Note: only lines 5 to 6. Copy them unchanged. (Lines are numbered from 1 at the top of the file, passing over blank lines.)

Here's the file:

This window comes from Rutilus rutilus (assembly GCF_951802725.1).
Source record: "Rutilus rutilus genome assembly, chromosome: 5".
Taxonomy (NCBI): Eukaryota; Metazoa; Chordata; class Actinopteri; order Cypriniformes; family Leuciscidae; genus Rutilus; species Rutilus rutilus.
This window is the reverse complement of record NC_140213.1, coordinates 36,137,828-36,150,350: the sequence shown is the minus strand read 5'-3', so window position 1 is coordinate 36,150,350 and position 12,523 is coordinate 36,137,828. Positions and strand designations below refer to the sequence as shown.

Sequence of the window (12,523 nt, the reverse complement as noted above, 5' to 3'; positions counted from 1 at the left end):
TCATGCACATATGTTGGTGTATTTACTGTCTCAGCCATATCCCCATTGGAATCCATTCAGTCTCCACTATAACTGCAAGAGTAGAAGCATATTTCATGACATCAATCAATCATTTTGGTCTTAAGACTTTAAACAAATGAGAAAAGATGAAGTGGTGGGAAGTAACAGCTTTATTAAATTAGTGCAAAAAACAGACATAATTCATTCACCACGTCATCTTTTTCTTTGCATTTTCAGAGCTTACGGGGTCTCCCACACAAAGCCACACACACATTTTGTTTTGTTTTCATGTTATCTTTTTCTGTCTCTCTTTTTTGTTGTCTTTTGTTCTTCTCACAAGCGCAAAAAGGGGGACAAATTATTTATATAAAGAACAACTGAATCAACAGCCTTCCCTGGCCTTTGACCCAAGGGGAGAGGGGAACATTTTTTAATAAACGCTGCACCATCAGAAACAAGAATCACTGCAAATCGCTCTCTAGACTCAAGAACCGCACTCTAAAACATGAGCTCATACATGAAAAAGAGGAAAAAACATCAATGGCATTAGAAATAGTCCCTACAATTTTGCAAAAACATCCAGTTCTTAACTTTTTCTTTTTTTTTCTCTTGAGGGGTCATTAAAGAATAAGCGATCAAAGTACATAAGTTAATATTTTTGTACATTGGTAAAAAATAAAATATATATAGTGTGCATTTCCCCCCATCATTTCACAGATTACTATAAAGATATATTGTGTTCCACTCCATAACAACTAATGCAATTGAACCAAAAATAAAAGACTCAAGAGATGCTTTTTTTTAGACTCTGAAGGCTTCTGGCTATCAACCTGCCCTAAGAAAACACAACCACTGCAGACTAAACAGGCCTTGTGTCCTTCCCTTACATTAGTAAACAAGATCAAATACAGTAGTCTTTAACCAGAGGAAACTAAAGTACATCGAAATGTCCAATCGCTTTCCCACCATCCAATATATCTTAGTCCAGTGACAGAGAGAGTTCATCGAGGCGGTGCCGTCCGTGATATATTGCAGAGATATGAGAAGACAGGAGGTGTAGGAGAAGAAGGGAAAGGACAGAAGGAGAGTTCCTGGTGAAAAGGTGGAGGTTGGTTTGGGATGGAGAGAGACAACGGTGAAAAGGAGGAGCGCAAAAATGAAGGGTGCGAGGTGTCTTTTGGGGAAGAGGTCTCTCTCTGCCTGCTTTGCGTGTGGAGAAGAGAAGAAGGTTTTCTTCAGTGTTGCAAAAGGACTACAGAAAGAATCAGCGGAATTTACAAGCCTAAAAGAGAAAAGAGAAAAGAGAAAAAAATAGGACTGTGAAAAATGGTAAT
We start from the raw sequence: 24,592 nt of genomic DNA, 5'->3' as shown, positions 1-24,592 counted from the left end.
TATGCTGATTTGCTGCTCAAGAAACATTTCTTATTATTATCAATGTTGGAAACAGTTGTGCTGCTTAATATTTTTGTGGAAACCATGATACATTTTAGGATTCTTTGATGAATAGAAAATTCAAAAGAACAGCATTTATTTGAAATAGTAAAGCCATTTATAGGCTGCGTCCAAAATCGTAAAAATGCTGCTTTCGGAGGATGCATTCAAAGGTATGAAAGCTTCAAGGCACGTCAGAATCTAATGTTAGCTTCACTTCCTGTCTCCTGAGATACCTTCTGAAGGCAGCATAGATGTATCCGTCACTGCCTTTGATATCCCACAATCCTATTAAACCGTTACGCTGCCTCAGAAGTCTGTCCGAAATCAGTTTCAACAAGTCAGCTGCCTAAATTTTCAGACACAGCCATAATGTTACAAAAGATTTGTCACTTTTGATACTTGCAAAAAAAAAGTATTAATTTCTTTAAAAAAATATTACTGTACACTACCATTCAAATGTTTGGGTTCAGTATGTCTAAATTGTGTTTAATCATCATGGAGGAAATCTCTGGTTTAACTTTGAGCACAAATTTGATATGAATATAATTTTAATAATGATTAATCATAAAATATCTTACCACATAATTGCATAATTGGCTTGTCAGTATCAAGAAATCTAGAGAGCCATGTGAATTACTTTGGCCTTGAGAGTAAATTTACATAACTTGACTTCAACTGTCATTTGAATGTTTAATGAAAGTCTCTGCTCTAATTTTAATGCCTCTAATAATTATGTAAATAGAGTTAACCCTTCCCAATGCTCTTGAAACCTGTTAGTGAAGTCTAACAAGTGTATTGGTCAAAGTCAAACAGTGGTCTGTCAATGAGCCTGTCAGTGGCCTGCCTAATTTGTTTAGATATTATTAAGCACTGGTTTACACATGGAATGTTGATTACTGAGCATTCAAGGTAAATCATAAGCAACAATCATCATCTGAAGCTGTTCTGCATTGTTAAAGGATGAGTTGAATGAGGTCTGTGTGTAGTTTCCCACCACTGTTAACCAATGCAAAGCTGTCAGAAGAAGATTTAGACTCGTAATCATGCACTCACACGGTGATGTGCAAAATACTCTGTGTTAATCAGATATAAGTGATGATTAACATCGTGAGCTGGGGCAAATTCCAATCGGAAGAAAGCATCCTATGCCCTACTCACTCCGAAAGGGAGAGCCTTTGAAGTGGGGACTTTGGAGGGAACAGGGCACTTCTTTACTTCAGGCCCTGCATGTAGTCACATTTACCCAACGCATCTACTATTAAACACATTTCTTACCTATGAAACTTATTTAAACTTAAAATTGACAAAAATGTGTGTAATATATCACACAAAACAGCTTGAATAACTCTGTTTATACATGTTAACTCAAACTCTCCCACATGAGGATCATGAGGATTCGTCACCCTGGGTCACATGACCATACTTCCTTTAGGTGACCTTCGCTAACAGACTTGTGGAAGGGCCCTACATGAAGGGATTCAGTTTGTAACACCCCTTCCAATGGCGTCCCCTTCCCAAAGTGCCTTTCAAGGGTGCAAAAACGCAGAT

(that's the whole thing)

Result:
Sequence of the window (12,523 nt, the reverse complement as noted above, 5' to 3'; positions counted from 1 at the left end):
TCATGCACATATGTTGGTGTATTTACTGTCTCAGCCATATCCCCATTGGAATCCATTCAGTCTCCACTATAACTGCAAGAGTAGAAGCATATTTCATGACATCAATCAATCATTTTGGTCTTAAGACTTTAAACAAATGAGAAAAGATGAAGTGGTGGGAAGTAACAGCTTTATTAAATTAGTGCAAAAAACAGACATAATTCATTCACCACGTCATCTTTTTCTTTGCATTTTCAGAGCTTACGGGGTCTCCCACACAAAGCCACACACACATTTTGTTTTGTTTTCATGTTATCTTTTTCTGTCTCTCTTTTTTGTTGTCTTTTGTTCTTCTCACAAGCGCAAAAAGGGGGACAAATTATTTATATAAAGAACAACTGAATCAACAGCCTTCCCTGGCCTTTGACCCAAGGGGAGAGGGGAACATTTTTTAATAAACGCTGCACCATCAGAAACAAGAATCACTGCAAATCGCTCTCTAGACTCAAGAACCGCACTCTAAAACATGAGCTCATACATGAAAAAGAGGAAAAAACATCAATGGCATTAGAAATAGTCCCTACAATTTTGCAAAAACATCCAGTTCTTAACTTTTTCTTTTTTTTTCTCTTGAGGGGTCATTAAAGAATAAGCGATCAAAGTACATAAGTTAATATTTTTGTACATTGGTAAAAAATAAAATATATATAGTGTGCATTTCCCCCCATCATTTCACAGATTACTATAAAGATATATTGTGTTCCACTCCATAACAACTAATGCAATTGAACCAAAAATAAAAGACTCAAGAGATGCTTTTTTTTAGACTCTGAAGGCTTCTGGCTATCAACCTGCCCTAAGAAAACACAACCACTGCAGACTAAACAGGCCTTGTGTCCTTCCCTTACATTAGTAAACAAGATCAAATACAGTAGTCTTTAACCAGAGGAAACTAAAGTACATCGAAATGTCCAATCGCTTTCCCACCATCCAATATATCTTAGTCCAGTGACAGAGAGAGTTCATCGAGGCGGTGCCGTCCGTGATATATTGCAGAGATATGAGAAGACAGGAGGTGTAGGAGAAGAAGGGAAAGGACAGAAGGAGAGTTCCTGGTGAAAAGGTGGAGGTTGGTTTGGGATGGAGAGAGACAACGGTGAAAAGGAGGAGCGCAAAAATGAAGGGTGCGAGGTGTCTTTTGGGGAAGAGGTCTCTCTCTGCCTGCTTTGCGTGTGGAGAAGAGAAGAAGGTTTTCTTCAGTGTTGCAAAAGGACTACAGAAAGAATCAGCGGAATTTACAAGCCTAAAAGAGAAAAGAGAAAAGAGAAAAAAATAGGACTGTGAAAAATGGTAAT